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Sloan Management Review Distinguished Professor of Management
Department: Professor of Technological Innovation, Entrepreneurship, and Strategic Management and Engineering Systems
Contact: (617) 253-2574, email@example.com
Expertise: $100K Entrepreneurship competition; Angel investing; Asia Pacific; Automotive; Business plans; Competitive strategy; Computer Industry; Computer-aided software; Consumer electronics; Corporate strategy and policy; Cultural differences; Electronic media; Electronic software; Engineering management; Entrepreneurship / New ventures; Google; High technology companies; Information systems; Information technology; Information technology for management; Information technology, history of; Information technology, impact of; Innovation; International management; Internet; Internet software; Internet software/applications; Internet strategy; Japan; Korea; Management of engineers and scientists; Management of information technology; Management of technology; Manufacturing management; Media; Microsoft; Mobile computing; Open source software; Operations management; Productivity; Project management; Quality; Research and development; Sales and sales processes; Semiconductors; Service industry; Software; South Korea; Startups; Strategic management; Strategic planning; Technological innovation; Technology; Technology strategy; Technology transfer; Telecommunications; Total quality management; World Wide Web
General Motors Leaders for Global Operations Professor of Management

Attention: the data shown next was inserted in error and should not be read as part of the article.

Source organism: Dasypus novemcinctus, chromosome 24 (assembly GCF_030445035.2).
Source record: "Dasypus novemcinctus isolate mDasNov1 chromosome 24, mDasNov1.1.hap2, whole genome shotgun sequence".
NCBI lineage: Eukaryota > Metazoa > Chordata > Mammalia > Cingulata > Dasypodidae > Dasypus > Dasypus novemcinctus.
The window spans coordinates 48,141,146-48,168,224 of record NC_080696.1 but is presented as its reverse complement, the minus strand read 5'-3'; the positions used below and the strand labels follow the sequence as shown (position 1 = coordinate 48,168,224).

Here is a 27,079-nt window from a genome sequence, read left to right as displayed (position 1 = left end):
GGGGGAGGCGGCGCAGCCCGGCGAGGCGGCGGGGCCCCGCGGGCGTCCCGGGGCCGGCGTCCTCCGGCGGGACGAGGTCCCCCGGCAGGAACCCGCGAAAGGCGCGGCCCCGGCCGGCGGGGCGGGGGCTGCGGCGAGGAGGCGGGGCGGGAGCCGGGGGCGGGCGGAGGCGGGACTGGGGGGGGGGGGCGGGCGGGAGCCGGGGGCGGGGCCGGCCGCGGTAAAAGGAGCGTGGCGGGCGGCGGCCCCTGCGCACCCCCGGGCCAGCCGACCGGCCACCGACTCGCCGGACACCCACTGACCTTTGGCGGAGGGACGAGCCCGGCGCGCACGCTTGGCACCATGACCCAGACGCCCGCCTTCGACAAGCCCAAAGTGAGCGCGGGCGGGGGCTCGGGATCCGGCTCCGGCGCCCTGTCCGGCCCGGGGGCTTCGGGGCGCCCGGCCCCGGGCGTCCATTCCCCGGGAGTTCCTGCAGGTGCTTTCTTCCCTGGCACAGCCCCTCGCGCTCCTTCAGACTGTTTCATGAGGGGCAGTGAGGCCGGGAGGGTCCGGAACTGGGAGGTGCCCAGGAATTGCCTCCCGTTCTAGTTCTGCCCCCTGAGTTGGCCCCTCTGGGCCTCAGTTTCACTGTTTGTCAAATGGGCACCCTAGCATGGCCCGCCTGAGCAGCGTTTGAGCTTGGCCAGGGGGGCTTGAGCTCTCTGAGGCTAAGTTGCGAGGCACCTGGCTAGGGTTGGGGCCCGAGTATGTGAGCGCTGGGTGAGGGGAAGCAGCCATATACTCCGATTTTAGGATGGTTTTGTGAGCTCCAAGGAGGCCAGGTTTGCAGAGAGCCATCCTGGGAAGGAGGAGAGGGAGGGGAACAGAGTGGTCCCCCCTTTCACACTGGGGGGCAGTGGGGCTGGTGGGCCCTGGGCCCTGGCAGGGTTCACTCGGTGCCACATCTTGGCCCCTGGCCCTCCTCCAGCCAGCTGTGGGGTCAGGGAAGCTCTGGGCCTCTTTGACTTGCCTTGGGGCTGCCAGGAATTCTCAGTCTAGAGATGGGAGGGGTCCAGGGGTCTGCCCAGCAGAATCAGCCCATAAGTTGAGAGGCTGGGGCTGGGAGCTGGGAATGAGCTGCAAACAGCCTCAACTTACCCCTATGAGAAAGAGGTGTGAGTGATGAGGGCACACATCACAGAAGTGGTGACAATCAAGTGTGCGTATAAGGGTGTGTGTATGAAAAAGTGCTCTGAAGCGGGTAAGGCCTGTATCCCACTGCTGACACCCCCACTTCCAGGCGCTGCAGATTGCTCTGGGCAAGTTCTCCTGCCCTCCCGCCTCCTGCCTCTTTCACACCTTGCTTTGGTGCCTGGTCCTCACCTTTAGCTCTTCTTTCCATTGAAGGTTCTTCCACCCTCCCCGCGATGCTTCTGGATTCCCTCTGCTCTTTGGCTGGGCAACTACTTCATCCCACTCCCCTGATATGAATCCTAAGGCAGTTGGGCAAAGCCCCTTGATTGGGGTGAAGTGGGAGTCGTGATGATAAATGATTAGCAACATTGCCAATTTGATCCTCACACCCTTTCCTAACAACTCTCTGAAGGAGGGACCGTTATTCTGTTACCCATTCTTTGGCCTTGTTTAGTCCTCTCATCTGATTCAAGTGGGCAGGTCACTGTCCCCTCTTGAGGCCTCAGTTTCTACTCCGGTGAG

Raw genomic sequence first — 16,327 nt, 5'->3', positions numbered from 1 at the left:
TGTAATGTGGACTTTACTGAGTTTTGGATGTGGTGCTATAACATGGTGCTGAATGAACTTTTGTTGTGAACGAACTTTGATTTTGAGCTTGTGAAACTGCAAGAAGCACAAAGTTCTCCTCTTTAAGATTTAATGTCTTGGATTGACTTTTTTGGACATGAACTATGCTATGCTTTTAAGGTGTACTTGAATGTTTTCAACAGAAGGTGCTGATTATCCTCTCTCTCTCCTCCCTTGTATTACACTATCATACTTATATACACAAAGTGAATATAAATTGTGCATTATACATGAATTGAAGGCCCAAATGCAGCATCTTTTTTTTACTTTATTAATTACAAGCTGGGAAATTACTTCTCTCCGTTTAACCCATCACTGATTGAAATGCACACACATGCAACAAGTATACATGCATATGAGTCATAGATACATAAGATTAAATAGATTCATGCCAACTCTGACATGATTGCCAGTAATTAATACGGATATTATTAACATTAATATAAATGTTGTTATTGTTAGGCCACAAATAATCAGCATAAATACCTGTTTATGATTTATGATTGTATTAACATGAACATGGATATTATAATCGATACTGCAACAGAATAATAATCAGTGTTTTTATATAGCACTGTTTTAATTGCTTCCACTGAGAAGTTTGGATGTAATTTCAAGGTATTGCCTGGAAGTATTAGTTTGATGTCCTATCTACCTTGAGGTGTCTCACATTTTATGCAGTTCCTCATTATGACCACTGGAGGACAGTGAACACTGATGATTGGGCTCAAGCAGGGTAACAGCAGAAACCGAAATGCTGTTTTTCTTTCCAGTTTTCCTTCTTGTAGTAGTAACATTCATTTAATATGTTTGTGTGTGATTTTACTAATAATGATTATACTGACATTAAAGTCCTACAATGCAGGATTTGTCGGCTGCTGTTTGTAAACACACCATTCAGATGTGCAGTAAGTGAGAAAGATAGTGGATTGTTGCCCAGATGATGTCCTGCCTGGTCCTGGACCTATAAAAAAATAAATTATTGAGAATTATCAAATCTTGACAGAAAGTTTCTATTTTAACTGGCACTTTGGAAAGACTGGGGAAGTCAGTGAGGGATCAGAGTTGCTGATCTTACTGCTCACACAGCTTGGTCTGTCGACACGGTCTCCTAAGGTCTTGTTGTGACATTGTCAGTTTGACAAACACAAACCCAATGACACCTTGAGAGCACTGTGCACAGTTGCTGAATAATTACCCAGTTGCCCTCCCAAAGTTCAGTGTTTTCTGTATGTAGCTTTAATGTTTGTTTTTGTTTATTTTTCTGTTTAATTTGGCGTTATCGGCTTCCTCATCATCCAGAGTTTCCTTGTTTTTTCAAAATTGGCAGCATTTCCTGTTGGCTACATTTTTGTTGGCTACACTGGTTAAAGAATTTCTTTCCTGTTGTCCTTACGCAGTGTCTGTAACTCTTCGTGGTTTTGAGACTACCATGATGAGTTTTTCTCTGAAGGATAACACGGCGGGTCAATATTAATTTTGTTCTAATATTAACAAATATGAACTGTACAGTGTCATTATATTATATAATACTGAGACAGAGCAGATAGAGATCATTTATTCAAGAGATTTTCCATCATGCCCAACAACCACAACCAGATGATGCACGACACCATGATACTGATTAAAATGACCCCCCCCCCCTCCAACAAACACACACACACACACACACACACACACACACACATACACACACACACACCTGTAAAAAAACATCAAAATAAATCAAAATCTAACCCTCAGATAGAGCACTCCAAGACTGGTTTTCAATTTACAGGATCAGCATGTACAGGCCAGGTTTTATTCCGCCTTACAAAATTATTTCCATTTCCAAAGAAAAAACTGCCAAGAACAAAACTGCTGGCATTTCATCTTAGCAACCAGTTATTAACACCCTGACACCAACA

Department: Professor of Management Science and Engineering Systems
Contact: (617) 253-0468, firstname.lastname@example.org
Expertise: Aircraft / Aviation; Automotive; Concurrent engineering; Global business processes; Product development and design; Project management
J. Spencer Standish (1945) Professor of Management
Department: Professor of Operations Management
Contact: (617) 253-4155, email@example.com
Expertise: Applied math; Applied probability; Business intelligence; Competition; Convergence; Decision making, decision support; Facility location; Healthcare operations management; Infrastructures; Inventory; Logistics; Manufacturing management; Manufacturing systems; Mathematical programming; Medical decision making with technological advances; Medicine; Middle East; Operations management; Operations research; Optimal control; Optimization; Price fixing; Probability, applied; Process control; Production; Project management; Revenue management optimization; Sampling; Statistics; Stochastic modeling; Supply chain management; Terrorism; Vehicle routing
Department: Senior Lecturer, Operations Management
Contact: (617) 253-1064, firstname.lastname@example.org
Expertise: Applied probability; Automotive; B-school; Business education; Computers; Consumer electronics; Facility location; Globalization; Inventory; Logistics; Manufacturing education; Manufacturing management; Manufacturing systems; MBA; Microeconomics; Operations management; Operations research; Production; Supply chain management; Transportation
Department: Senior Lecturer, MIT Leadership Center
Contact: (503) 227-8820, email@example.com